Actor Michael J. Fox, 30 years old when he began dealing with Parkinson’s disease, has now written three best-selling books and raised $285 million for Parkinson’s research as well as continuing his acting career.
His life offers three ways to continue leading despite adversity:
1. Quit worrying. “I’m the big worrier,” says his wife, Tracy Pollan. “Michael says there’s no point in worrying because if something [bad] does happen, then you’ve lived it twice.”
2. Keep facing forward. Fox was dodging the landlord after his early acting gigs dried up. If not for the TV sitcom “Family Ties,” he figures he would have been working on a moving van or in a fish factory somewhere.
“I always believed in that next thing,” he says, “and that turned out to be the audition for ‘Family Ties.’”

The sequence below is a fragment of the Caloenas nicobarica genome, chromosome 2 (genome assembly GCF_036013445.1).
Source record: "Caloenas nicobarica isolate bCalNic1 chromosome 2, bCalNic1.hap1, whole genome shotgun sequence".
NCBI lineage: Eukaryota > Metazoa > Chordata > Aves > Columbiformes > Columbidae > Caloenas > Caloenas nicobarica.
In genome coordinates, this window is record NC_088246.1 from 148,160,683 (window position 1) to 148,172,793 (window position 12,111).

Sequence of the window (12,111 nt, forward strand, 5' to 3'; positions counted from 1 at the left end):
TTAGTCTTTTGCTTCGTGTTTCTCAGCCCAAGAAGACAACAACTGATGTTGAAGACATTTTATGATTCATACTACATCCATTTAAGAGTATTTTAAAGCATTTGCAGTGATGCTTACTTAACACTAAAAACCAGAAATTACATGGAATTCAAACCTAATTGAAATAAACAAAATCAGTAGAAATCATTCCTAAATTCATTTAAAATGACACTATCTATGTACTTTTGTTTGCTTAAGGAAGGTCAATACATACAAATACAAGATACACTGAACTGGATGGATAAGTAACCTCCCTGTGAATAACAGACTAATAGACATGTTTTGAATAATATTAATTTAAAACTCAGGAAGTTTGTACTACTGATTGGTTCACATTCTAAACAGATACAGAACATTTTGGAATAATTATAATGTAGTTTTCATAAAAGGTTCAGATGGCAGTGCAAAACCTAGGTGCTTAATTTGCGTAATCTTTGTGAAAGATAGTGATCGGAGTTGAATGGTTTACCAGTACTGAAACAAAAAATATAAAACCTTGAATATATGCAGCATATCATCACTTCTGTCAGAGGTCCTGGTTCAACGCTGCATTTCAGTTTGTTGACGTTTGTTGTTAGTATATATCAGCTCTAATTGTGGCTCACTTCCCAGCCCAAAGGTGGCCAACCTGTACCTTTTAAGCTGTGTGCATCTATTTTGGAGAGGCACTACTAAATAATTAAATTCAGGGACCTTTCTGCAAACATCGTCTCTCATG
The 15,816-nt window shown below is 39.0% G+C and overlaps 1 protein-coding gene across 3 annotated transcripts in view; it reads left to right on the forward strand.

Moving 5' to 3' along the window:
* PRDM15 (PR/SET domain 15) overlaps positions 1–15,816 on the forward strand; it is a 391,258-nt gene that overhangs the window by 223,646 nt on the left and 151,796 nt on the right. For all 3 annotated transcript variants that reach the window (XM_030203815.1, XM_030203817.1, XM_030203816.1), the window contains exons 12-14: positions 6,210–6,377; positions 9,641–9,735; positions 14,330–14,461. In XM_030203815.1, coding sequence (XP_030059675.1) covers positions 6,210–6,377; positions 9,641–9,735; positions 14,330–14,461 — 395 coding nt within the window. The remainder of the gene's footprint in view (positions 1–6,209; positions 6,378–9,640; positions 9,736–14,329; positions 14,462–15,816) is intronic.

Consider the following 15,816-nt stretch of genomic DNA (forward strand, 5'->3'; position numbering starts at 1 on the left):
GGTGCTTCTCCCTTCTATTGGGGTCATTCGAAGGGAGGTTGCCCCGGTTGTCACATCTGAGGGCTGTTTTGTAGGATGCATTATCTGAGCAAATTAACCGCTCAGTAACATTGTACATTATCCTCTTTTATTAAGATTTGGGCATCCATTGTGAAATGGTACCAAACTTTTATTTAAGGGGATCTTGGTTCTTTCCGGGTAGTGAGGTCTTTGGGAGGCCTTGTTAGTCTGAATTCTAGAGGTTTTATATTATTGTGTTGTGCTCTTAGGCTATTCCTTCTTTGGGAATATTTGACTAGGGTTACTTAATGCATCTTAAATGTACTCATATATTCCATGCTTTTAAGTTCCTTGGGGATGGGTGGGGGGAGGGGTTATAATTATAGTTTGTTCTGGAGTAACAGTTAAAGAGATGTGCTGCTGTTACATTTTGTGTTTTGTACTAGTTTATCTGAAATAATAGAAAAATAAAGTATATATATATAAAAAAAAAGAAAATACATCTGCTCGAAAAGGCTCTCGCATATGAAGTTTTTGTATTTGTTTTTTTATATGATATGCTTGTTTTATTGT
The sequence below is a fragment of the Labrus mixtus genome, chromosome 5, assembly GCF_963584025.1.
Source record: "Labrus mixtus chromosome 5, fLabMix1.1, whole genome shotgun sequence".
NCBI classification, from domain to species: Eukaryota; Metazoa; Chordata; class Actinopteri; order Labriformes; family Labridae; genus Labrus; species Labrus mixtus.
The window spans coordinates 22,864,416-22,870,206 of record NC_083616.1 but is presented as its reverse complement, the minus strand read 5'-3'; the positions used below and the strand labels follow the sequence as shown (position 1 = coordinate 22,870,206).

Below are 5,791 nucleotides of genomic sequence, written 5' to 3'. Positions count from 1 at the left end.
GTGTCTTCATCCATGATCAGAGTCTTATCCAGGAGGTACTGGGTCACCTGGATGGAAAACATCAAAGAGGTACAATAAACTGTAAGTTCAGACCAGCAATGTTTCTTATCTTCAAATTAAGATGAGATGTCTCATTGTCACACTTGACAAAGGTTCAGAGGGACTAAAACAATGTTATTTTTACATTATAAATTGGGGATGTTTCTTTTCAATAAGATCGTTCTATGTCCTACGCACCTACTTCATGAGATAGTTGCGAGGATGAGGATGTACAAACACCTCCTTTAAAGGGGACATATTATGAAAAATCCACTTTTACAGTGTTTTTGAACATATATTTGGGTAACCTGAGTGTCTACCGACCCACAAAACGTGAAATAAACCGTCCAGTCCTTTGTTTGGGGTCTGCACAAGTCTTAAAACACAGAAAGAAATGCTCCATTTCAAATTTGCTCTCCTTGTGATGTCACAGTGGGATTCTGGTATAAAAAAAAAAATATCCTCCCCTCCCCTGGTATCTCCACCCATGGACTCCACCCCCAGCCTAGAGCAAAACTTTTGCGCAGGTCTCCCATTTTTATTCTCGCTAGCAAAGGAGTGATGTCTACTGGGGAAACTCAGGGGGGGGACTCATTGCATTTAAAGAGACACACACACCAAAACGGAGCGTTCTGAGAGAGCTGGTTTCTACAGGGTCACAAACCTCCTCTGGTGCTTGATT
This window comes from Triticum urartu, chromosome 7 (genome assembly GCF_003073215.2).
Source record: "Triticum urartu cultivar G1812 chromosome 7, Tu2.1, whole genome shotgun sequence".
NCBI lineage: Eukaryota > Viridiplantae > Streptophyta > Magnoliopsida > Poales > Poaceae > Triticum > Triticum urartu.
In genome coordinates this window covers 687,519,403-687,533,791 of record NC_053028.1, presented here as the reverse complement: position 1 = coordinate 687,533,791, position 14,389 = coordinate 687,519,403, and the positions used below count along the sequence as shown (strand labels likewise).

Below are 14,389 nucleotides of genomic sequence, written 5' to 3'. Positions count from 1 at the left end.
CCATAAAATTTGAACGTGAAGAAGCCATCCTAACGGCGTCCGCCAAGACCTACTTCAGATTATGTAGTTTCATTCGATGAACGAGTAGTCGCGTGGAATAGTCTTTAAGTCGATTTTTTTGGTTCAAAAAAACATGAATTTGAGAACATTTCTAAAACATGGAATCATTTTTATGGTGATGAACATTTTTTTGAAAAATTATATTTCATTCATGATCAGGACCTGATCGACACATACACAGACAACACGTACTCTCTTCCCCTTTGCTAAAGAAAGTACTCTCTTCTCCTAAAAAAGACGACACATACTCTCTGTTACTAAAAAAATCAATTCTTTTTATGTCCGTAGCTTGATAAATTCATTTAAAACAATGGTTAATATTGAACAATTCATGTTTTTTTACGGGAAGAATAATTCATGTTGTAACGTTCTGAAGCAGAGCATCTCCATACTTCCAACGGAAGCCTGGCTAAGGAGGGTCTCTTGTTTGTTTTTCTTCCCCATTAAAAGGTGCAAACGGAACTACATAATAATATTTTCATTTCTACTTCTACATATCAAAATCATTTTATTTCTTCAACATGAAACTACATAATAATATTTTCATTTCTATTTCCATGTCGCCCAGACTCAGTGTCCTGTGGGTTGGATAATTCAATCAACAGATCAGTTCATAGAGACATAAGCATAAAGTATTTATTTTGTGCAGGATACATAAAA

3. Find a way. “I’m powerless over this, but I have options, I have things I can do,” he says. “I don’t look at life as a battle or as a fight. I don’t think I’m scrappy. I’m accepting. I say ‘living with’ or ‘working through’ Parkinson’s.
“Acceptance doesn’t mean resignation; it means understanding that something is what it is and that there’s going to be a way through it. I’m a fluid that’s finding the fissures and cracks and flowing through,” says Fox.
— Adapted from “The Fantastic Mr. Fox,” Dotson Rader, Parade.